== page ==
The radar echogram (Fig. 2B) shows a 600-m-wide, smooth-sided basal channel, with ice shelf thickness on the underside of the shelf decreasing from 540 m on the channel banks to 460 m near the center. At pRES b and j, melt rates of 0.0570 ± 0.0003 m day−1 and 0.0420 ± 0.0003 m day−1 were determined from continuous time series of length 29.4 and 14.6 hours. At pRES a and c, melt rates of 0.067 m day−1 and 0.055 m day−1 were calculated by reoccupying the sites at 11- and 13-day intervals, respectively. At pRES g, on the channel bank, basal melting was <0.001 m day−1, near the resolution limit of the system (Fig. 2B). Flux package acoustic backscatter profiles precisely track the ice/ocean interface (Fig. 3A). Melting within the O (5 cm) altimeter footprint (Fig. 3B) is fairly steady, with a linear fit from day 5 to 35 yielding a rate of 0.039 m day−1. The altimeter melt rate is nearly equal to the adjacent pRES j rate, whereas it is 30% less than the pRES b rate, located 80 m upstream from the drill hole. Taken together, the melt rate estimates show that, at Drill A, there is rapid, spatially uniform, and steady basal melting within the channel and minimal melting outside of the channel (Fig. 2C).

Fig. 3 Time series of the ocean/ice interface retreat.

(A) 35-day time series starting at 22 December 2012 of acoustic backscatter strength from an upward-directed altimeter on the fixed-position flux package. The blue-to-red color scale represents a five order of magnitude change in backscatter strength. The derived ice/ocean interface is traced as a thin black line. (B) The thick red line represents the backscatter-inferred interface, whereas the thinner red line is a linear fit from days 5 to 35. The thick blue line is an ice retreat estimated from temporally integrated turbulent salt fluxes measured by the flux package, whereas the thin blue line is the corresponding linear fit to this retreat rate.

Time series of Reynolds-averaged ocean properties show that the channel boundary layer was relatively warm and fresh and steady over the month when these observations were collected. Mean current speed (Fig. 4A) increased uniformly from 0.11 to 0.15 m s−1, whereas the mean current direction was consistently seaward, along the channel axis (not shown in Fig. 4). There were no tidal or other distinct oscillatory motions in the boundary layer fluctuations over the 35-day period considered here. Departure from freezing increased uniformly from 1.35 to 1.42 K (Fig. 4C). Most likely, these gradual changes in measured mean current speed and temperature are the result of vertical gradients within the strongly sheared boundary layer moving past the sensors as the ice/ocean interface slowly receded. Near-interface salinity was 33.85 practical salinity units (psu), which is fresher than the 34.1-psu surface waters observed in terminus surface waters in 2009 (7). The turbulent shear stress was steady, with a mean friction speed of 0.0086 m s−1 (Fig. 4B, methods, and eq. S1). Vertical salt fluxes were variable, including negative values, with a 35-day mean value of 2.8 × 106 psu m s−1. Positive salt fluxes represent downward turbulent fluxes of fresh water from melting at the ice shelf base.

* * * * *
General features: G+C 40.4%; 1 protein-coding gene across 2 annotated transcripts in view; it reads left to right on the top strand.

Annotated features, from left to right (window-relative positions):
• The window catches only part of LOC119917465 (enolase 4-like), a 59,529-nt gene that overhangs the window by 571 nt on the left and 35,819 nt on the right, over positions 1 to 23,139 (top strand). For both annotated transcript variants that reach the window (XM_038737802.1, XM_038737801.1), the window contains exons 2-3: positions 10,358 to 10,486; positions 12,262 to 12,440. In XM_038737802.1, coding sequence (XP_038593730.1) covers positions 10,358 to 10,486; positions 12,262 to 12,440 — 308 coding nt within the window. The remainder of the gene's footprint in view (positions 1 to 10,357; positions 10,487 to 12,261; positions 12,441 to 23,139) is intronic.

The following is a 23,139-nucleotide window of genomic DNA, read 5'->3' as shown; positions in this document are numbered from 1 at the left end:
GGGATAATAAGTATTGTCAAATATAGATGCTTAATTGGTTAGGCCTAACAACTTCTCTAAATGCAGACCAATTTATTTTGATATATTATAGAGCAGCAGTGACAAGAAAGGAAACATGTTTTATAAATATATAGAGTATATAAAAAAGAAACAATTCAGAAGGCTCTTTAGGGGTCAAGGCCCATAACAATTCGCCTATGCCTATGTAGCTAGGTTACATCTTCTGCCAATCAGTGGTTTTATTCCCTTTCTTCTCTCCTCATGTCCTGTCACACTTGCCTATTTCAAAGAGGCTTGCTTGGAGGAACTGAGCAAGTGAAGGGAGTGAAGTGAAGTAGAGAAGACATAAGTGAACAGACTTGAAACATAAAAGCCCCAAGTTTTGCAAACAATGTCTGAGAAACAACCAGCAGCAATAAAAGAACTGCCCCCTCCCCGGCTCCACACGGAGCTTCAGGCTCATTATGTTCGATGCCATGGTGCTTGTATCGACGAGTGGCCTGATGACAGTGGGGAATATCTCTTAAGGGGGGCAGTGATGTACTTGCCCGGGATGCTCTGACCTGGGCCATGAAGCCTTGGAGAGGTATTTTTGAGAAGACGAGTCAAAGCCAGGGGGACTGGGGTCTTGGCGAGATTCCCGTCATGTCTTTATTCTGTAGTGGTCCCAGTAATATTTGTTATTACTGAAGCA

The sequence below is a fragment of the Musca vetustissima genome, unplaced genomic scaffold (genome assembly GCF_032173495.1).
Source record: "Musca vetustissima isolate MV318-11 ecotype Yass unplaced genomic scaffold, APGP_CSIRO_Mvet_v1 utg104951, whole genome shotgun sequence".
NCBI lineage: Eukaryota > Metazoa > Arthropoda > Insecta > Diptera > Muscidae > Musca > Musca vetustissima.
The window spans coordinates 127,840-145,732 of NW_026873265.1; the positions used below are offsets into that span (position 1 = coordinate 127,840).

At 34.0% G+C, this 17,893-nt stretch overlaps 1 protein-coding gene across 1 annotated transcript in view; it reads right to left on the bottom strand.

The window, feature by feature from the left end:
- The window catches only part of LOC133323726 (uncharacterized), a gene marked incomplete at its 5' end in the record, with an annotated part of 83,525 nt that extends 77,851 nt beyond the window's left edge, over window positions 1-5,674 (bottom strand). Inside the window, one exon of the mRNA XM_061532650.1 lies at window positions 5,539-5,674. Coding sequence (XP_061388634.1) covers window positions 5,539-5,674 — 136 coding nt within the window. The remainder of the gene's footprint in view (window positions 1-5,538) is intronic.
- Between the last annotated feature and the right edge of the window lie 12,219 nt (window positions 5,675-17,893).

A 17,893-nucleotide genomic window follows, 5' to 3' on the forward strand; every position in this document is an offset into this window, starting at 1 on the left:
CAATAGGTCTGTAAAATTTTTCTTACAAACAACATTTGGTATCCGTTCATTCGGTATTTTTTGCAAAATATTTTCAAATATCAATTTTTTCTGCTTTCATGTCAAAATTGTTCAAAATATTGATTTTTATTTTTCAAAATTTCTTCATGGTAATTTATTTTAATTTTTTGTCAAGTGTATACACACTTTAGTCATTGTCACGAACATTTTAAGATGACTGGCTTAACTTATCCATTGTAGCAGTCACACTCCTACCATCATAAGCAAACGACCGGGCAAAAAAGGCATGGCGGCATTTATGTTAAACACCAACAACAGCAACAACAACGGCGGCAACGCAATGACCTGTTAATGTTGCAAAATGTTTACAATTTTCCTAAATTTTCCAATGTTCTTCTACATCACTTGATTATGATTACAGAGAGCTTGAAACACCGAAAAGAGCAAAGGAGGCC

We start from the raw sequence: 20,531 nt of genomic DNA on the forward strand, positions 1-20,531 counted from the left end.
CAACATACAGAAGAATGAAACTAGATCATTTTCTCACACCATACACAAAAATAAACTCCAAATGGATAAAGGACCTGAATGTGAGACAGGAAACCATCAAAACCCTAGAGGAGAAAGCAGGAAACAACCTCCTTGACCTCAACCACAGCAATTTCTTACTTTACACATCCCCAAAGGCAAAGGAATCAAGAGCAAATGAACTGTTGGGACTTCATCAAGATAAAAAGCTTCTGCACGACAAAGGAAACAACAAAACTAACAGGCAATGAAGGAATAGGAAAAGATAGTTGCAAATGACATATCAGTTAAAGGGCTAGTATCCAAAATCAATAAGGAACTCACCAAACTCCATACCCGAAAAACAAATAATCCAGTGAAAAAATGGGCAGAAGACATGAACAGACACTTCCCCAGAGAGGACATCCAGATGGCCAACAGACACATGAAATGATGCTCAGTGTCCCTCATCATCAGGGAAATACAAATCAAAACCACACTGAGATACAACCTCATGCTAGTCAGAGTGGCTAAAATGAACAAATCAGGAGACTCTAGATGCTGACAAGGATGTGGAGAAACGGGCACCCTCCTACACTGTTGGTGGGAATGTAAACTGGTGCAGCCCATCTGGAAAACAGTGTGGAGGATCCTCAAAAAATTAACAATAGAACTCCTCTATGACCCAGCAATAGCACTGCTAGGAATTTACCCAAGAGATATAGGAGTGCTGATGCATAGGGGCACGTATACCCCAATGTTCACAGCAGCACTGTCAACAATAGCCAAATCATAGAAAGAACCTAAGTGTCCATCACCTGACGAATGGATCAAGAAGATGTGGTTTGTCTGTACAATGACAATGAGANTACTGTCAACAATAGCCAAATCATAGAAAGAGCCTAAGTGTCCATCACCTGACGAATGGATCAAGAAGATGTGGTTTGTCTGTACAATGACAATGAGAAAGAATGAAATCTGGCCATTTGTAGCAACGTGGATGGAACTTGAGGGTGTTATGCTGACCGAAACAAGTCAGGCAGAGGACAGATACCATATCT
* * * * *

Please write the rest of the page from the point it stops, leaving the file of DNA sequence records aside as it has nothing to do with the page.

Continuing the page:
Fig. 4 Time series of ocean boundary layer properties.

A corresponding time series of mean current (A), turbulent friction velocity (B), the departure from freezing Td = TTfp (T, in situ temperature; fp, the pressure- and salinity-dependent local freezing point) (C), and turbulent vertical salt flux (D) from the fixed position turbulent flux package at Drill A with the same time axis as Fig. 3. The thick red lines represent 2-day-period low-pass filtered versions of each time series.

Integration of the vertical salinity flux provides a history of interface retreat (Fig. 3B, methods, and eq. S2) that is an areal average of upstream melting and so is potentially more representative than the altimeter-based estimate. The average melt rate inferred from the salt flux is 0.066 m day−1. This flux-based melt rate estimate agrees well with the pRES and altimeter estimates, connecting the basal melting of the ice shelf to turbulence in the channelized ocean boundary layer.